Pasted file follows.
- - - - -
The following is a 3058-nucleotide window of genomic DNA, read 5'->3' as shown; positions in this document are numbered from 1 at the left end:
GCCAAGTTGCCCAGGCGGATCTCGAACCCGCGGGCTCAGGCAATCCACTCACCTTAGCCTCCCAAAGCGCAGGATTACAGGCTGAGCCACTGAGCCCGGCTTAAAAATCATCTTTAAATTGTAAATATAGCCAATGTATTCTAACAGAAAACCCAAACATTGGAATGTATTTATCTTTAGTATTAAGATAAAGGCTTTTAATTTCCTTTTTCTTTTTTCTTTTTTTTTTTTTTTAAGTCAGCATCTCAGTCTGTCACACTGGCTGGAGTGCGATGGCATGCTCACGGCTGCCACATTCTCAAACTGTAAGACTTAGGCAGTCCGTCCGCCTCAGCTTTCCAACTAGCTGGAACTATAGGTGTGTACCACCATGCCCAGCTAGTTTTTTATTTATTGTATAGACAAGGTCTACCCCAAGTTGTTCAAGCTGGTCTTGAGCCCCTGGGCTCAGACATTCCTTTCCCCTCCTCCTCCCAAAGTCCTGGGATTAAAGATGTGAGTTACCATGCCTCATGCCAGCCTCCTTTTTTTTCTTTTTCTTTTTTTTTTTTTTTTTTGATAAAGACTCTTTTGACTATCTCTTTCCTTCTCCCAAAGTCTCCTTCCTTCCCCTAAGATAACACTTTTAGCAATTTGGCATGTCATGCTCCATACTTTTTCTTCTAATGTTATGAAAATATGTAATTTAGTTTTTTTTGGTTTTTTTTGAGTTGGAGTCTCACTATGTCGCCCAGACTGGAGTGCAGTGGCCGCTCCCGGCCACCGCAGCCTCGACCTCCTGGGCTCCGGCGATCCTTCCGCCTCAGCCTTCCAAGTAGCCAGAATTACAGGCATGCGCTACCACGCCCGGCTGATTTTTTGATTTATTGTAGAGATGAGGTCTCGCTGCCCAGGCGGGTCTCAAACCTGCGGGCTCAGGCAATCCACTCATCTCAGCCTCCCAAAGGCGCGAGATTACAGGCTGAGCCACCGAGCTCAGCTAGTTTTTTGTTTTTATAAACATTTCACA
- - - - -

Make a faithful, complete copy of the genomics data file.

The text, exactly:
The following is a 3058-nucleotide window of genomic DNA, read 5'->3' as shown; positions in this document are numbered from 1 at the left end:
GCCAAGTTGCCCAGGCGGATCTCGAACCCGCGGGCTCAGGCAATCCACTCACCTTAGCCTCCCAAAGCGCAGGATTACAGGCTGAGCCACTGAGCCCGGCTTAAAAATCATCTTTAAATTGTAAATATAGCCAATGTATTCTAACAGAAAACCCAAACATTGGAATGTATTTATCTTTAGTATTAAGATAAAGGCTTTTAATTTCCTTTTTCTTTTTTCTTTTTTTTTTTTTTTAAGTCAGCATCTCAGTCTGTCACACTGGCTGGAGTGCGATGGCATGCTCACGGCTGCCACATTCTCAAACTGTAAGACTTAGGCAGTCCGTCCGCCTCAGCTTTCCAACTAGCTGGAACTATAGGTGTGTACCACCATGCCCAGCTAGTTTTTTATTTATTGTATAGACAAGGTCTACCCCAAGTTGTTCAAGCTGGTCTTGAGCCCCTGGGCTCAGACATTCCTTTCCCCTCCTCCTCCCAAAGTCCTGGGATTAAAGATGTGAGTTACCATGCCTCATGCCAGCCTCCTTTTTTTTCTTTTTCTTTTTTTTTTTTTTTTTTGATAAAGACTCTTTTGACTATCTCTTTCCTTCTCCCAAAGTCTCCTTCCTTCCCCTAAGATAACACTTTTAGCAATTTGGCATGTCATGCTCCATACTTTTTCTTCTAATGTTATGAAAATATGTAATTTAGTTTTTTTTGGTTTTTTTTGAGTTGGAGTCTCACTATGTCGCCCAGACTGGAGTGCAGTGGCCGCTCCCGGCCACCGCAGCCTCGACCTCCTGGGCTCCGGCGATCCTTCCGCCTCAGCCTTCCAAGTAGCCAGAATTACAGGCATGCGCTACCACGCCCGGCTGATTTTTTGATTTATTGTAGAGATGAGGTCTCGCTGCCCAGGCGGGTCTCAAACCTGCGGGCTCAGGCAATCCACTCATCTCAGCCTCCCAAAGGCGCGAGATTACAGGCTGAGCCACCGAGCTCAGCTAGTTTTTTGTTTTTATAAACATTTCACA